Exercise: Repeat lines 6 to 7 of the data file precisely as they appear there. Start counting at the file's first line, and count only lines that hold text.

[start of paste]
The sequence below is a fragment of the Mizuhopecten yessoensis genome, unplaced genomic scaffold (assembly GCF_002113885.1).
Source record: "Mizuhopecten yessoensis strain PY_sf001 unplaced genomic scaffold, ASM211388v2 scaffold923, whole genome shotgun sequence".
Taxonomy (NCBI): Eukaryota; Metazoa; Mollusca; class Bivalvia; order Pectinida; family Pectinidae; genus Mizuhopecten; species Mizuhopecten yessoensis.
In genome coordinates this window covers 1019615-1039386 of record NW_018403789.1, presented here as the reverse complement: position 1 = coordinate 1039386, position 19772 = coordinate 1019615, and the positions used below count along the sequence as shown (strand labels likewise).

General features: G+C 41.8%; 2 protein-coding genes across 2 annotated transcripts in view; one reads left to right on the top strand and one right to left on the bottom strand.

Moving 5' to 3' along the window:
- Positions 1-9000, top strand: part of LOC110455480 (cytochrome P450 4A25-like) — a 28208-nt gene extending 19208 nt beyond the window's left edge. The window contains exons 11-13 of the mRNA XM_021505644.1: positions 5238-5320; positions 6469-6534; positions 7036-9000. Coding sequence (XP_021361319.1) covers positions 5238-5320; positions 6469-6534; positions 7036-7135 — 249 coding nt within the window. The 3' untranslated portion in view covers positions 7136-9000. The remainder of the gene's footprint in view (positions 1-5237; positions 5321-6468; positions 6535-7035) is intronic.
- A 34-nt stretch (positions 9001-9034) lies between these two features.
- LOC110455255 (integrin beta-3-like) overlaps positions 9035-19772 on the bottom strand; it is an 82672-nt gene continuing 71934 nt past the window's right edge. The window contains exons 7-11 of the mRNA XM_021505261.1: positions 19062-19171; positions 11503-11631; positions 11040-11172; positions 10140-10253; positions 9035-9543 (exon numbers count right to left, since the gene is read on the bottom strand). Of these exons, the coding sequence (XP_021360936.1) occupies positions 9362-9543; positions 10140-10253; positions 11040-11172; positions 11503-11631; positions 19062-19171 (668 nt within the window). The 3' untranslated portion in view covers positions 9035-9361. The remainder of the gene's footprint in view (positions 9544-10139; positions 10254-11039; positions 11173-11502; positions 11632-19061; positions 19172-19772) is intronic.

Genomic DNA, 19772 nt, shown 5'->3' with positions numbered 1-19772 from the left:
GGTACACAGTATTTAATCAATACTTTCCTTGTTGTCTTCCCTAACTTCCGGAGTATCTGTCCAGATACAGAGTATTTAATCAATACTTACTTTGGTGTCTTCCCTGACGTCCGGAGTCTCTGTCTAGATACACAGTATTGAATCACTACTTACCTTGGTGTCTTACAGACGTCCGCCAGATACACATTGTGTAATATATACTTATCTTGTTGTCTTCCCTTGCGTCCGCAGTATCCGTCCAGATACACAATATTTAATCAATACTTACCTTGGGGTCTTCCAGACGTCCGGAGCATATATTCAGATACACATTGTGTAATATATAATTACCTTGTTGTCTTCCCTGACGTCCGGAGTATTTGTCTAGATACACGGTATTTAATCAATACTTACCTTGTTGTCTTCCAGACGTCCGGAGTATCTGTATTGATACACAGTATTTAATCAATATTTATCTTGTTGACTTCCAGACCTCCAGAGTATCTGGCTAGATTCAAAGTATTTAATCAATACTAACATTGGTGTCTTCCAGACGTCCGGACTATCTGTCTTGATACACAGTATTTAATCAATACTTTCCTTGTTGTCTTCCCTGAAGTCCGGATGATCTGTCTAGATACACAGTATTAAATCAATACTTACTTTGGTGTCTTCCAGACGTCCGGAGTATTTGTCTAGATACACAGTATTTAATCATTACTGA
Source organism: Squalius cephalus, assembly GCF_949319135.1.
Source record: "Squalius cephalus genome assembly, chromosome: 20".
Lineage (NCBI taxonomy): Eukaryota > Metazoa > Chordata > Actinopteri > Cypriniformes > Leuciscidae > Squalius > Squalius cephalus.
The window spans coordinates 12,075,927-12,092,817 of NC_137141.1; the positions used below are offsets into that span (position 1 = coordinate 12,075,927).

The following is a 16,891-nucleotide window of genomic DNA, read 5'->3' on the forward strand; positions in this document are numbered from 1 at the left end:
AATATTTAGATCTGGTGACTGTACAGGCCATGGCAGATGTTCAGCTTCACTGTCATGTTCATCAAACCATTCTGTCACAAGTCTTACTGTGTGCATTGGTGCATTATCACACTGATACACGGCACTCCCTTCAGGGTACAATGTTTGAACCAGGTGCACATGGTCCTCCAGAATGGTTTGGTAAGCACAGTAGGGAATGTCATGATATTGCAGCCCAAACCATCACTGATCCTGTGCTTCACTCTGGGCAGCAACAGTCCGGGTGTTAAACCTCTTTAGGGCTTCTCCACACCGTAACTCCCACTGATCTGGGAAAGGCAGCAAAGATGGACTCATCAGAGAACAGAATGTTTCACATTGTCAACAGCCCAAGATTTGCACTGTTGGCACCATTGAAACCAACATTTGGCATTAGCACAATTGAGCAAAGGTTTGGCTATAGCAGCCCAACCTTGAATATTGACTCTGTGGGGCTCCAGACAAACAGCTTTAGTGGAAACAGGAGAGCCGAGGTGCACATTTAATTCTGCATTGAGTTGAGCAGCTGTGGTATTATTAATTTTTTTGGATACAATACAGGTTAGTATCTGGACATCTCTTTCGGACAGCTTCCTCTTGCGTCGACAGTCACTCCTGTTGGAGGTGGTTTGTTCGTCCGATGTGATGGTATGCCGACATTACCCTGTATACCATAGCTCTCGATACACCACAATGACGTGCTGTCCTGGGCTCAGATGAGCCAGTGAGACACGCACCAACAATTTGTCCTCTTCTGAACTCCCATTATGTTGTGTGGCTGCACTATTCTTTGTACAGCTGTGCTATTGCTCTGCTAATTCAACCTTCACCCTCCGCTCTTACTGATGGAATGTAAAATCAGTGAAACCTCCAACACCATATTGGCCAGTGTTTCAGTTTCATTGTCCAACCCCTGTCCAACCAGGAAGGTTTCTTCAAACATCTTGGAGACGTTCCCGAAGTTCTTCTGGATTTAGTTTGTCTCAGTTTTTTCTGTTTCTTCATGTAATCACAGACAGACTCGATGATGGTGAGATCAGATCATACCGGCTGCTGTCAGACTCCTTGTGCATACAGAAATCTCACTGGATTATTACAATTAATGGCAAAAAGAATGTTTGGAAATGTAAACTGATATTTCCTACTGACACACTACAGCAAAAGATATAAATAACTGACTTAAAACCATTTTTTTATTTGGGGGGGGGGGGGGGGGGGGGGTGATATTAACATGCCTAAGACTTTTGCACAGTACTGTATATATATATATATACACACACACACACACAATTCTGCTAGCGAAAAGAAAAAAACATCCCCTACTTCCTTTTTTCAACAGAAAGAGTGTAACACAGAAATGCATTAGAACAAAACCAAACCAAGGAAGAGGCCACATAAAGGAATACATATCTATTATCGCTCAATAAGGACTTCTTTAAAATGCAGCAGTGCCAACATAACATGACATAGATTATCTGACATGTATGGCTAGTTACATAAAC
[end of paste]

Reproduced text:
Moving 5' to 3' along the window:
- Positions 1-9000, top strand: part of LOC110455480 (cytochrome P450 4A25-like) — a 28208-nt gene extending 19208 nt beyond the window's left edge. The window contains exons 11-13 of the mRNA XM_021505644.1: positions 5238-5320; positions 6469-6534; positions 7036-9000. Coding sequence (XP_021361319.1) covers positions 5238-5320; positions 6469-6534; positions 7036-7135 — 249 coding nt within the window. The 3' untranslated portion in view covers positions 7136-9000. The remainder of the gene's footprint in view (positions 1-5237; positions 5321-6468; positions 6535-7035) is intronic.